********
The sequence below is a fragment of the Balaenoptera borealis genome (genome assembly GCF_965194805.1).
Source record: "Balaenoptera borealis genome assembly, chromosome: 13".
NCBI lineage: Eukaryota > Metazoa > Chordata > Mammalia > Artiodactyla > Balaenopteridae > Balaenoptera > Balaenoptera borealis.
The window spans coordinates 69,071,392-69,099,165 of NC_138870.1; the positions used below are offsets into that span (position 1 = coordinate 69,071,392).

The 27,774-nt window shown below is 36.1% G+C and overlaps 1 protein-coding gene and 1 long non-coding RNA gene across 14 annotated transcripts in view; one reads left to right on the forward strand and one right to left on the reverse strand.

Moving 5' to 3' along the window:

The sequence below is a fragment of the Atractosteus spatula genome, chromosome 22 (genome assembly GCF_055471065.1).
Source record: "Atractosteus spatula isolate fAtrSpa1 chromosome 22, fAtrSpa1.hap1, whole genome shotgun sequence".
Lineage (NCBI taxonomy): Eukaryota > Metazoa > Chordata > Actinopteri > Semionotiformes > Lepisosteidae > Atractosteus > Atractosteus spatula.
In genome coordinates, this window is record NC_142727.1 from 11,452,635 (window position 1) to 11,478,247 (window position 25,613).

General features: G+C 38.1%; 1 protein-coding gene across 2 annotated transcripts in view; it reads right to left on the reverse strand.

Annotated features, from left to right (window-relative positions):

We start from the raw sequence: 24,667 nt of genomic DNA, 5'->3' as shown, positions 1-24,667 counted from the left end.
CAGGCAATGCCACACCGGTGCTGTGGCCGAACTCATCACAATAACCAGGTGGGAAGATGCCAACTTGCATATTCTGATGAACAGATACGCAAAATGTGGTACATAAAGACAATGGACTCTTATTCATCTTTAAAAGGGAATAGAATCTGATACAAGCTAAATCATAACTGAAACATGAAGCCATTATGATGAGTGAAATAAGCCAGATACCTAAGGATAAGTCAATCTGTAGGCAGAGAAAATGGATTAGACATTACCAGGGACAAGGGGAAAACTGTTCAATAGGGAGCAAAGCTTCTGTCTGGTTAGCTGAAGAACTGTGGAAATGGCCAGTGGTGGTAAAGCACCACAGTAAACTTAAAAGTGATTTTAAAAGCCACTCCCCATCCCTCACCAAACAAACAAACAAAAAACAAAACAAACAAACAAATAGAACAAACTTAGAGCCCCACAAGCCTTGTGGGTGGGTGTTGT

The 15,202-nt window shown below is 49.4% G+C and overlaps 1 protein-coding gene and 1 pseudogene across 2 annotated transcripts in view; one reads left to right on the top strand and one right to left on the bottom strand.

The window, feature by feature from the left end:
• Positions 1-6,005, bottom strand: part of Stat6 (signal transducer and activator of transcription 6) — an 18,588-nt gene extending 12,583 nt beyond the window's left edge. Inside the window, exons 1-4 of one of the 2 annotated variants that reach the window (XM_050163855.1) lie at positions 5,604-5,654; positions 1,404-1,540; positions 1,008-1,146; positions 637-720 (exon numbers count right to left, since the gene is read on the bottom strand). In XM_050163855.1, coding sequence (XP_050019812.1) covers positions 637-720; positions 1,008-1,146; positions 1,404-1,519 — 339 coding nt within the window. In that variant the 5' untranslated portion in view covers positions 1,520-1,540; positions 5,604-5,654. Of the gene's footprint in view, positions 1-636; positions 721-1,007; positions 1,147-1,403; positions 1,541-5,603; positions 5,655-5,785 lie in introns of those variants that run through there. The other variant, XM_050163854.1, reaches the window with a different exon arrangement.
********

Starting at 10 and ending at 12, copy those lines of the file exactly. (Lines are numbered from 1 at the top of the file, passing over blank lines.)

In genome coordinates, this window is record NC_142727.1 from 11,452,635 (window position 1) to 11,478,247 (window position 25,613).

General features: G+C 38.1%; 1 protein-coding gene across 2 annotated transcripts in view; it reads right to left on the reverse strand.

Annotated features, from left to right (window-relative positions):